Clothing and homeware retail giant Mr Price Group expects its half-year profit for the period ended October 2 to increase by between 30% and 40%, its performance boosted by improved retail trading performance.
The JSE-listed company reported in a Sens trading update on Wednesday that it expects its headline earnings per share (Heps) for the period to increase by between 433.6 cents per and 466.9 cents per share.
The group’s projected performance for the current period indicates a rebound in profit to pre-pandemic levels.
In the 2020 half-year period, the retailer experienced a major slump in profit that was aggravated by harsh lockdown restrictions.
“In this affected base, all the group’s South African stores were closed during the nationwide lockdown between 27 March and 30 April 2020, with additional subsequent trading restrictions enforced due to the Covid-19 pandemic. Heps declined 24.8% in this corresponding period,” Mr Price noted.
Retailer recovery ‘expected’
FNB Wealth and Investments portfolio manager Wayne McCurrie tells Moneyweb this rather fast recovery is to be expected from retailers like Mr Price, even in light of the country’s massive job losses over the past two years and the record-breaking unemployment rate.
“We are seeing this from many companies in fact – most retail companies are now back to pre-Covid, pre-unrest levels … the economy is more resilient than people think,” says McCurrie.
“…consider that we are still 600 000 jobs fewer now than pre-Covid, and even though the economy is recovering, it’s still lower than where it was pre-Covid, and yet the retailers all seem okay.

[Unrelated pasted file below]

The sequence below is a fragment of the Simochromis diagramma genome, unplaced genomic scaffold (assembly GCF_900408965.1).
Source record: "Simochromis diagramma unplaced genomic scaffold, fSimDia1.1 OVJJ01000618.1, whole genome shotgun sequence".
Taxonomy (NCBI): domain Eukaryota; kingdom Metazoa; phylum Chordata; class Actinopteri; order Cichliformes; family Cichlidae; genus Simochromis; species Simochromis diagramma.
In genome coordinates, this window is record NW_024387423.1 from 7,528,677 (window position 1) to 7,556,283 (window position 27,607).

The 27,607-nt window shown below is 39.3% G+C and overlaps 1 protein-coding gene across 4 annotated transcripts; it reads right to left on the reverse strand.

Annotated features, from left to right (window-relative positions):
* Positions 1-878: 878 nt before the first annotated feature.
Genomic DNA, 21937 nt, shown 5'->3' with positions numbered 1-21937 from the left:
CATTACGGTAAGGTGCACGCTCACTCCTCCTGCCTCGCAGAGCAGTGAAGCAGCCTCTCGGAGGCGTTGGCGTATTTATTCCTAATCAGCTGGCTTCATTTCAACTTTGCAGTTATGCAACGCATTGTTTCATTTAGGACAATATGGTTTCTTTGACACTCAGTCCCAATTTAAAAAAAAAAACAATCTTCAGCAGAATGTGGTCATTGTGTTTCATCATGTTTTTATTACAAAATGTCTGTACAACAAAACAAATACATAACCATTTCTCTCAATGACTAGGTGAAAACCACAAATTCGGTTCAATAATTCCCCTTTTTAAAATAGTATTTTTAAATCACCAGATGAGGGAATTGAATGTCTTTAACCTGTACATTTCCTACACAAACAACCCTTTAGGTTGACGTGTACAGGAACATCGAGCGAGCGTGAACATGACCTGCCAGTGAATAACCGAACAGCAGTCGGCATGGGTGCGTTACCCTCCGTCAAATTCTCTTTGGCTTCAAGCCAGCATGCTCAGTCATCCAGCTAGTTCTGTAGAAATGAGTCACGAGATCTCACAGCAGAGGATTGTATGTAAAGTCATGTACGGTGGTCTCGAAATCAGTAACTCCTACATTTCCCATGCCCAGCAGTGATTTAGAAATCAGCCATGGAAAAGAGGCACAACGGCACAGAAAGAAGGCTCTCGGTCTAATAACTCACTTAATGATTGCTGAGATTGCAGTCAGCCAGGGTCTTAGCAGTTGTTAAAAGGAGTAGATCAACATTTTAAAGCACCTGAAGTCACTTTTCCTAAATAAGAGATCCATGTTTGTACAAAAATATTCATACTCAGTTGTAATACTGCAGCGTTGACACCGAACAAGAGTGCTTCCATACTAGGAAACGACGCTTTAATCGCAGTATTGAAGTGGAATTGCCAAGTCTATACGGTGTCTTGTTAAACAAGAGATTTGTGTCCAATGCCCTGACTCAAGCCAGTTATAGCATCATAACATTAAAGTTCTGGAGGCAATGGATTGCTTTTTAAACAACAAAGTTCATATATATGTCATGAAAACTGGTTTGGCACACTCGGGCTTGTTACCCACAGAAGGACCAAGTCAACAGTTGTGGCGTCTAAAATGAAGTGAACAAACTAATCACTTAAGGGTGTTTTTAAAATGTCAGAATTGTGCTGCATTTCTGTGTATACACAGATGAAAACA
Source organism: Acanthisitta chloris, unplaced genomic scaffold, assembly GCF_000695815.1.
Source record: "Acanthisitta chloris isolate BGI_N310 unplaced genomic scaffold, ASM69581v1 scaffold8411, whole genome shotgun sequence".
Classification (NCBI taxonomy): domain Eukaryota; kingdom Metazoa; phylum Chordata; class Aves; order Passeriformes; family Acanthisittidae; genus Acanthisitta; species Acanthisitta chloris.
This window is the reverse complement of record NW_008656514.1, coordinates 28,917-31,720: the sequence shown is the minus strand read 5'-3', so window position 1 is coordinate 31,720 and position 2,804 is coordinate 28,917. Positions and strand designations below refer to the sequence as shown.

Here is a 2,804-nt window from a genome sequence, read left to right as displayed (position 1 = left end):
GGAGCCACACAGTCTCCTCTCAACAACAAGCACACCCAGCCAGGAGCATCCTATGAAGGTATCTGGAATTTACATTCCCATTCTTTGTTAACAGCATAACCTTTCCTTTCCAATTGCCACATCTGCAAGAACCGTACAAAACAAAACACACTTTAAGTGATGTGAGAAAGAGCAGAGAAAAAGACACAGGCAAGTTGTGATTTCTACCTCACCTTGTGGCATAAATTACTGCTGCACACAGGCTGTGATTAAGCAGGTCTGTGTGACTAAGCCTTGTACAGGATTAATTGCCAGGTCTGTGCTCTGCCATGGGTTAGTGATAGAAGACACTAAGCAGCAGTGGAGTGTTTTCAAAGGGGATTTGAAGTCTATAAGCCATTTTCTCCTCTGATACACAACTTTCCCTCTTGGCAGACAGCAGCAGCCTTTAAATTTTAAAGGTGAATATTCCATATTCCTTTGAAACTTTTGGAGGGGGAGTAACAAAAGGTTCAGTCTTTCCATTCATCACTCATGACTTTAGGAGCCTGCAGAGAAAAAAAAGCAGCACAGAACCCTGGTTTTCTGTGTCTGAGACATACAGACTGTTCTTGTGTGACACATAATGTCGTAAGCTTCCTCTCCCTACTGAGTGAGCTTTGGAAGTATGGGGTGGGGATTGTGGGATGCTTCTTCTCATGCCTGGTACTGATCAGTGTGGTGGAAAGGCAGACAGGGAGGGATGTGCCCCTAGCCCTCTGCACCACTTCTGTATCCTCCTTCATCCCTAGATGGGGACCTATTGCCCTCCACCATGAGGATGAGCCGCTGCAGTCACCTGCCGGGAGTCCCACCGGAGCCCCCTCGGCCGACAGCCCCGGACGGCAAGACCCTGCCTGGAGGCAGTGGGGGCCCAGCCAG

“They [retailers] are increasing profit, they are increasing turnover, they are getting the pricing power and they are getting a little bit of margin.”
July unrest suffocates growth
However, had it not been for asset write-offs incurred because of the July unrest, which saw 111 stores (about 7% of the group’s store count) looted, the group would have seen its profit increase by between 40% and 50% to between 466.6 cents per share and 500.3 cents per share in the period.
“The group continues to carry the costs of the looted stores since the looting despite not being able to trade and generate income,” Mr Price said.
The group has received an interim insurance payment of R181 million from the South African Special Risks Insurance Association (Sasria) and said it anticipates further payments in the second half of the year.
“The associated business interruption losses continue to be assessed and the group anticipates further insurance payments to be received in H2 FY2022 and H1 FY2023,” it clarified.